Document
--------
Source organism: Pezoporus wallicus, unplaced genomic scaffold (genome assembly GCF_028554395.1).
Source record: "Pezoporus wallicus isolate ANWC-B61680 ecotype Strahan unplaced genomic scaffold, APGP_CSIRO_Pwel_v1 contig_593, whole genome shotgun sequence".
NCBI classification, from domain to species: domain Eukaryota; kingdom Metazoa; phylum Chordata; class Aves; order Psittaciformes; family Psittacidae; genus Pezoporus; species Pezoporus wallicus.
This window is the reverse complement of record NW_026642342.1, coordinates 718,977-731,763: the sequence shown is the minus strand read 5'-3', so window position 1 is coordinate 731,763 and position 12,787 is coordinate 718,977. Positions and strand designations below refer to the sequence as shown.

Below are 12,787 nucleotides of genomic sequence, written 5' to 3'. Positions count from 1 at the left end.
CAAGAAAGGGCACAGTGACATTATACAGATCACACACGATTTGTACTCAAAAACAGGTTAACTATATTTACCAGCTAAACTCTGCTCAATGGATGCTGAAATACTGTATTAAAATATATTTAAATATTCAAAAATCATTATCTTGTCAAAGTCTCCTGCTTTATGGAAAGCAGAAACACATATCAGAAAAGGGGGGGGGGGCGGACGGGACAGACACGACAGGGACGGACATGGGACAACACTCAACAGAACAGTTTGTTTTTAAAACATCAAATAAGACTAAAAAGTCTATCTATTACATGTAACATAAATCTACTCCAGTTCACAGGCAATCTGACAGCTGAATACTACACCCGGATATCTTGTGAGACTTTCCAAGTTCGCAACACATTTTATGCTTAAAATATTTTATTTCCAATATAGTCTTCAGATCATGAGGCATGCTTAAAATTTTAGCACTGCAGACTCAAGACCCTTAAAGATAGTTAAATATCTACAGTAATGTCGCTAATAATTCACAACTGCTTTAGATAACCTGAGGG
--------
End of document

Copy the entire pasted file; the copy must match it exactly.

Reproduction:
Source organism: Pezoporus wallicus, unplaced genomic scaffold (genome assembly GCF_028554395.1).
Source record: "Pezoporus wallicus isolate ANWC-B61680 ecotype Strahan unplaced genomic scaffold, APGP_CSIRO_Pwel_v1 contig_593, whole genome shotgun sequence".
NCBI classification, from domain to species: domain Eukaryota; kingdom Metazoa; phylum Chordata; class Aves; order Psittaciformes; family Psittacidae; genus Pezoporus; species Pezoporus wallicus.
This window is the reverse complement of record NW_026642342.1, coordinates 718,977-731,763: the sequence shown is the minus strand read 5'-3', so window position 1 is coordinate 731,763 and position 12,787 is coordinate 718,977. Positions and strand designations below refer to the sequence as shown.

Below are 12,787 nucleotides of genomic sequence, written 5' to 3'. Positions count from 1 at the left end.
CAAGAAAGGGCACAGTGACATTATACAGATCACACACGATTTGTACTCAAAAACAGGTTAACTATATTTACCAGCTAAACTCTGCTCAATGGATGCTGAAATACTGTATTAAAATATATTTAAATATTCAAAAATCATTATCTTGTCAAAGTCTCCTGCTTTATGGAAAGCAGAAACACATATCAGAAAAGGGGGGGGGGGCGGACGGGACAGACACGACAGGGACGGACATGGGACAACACTCAACAGAACAGTTTGTTTTTAAAACATCAAATAAGACTAAAAAGTCTATCTATTACATGTAACATAAATCTACTCCAGTTCACAGGCAATCTGACAGCTGAATACTACACCCGGATATCTTGTGAGACTTTCCAAGTTCGCAACACATTTTATGCTTAAAATATTTTATTTCCAATATAGTCTTCAGATCATGAGGCATGCTTAAAATTTTAGCACTGCAGACTCAAGACCCTTAAAGATAGTTAAATATCTACAGTAATGTCGCTAATAATTCACAACTGCTTTAGATAACCTGAGGG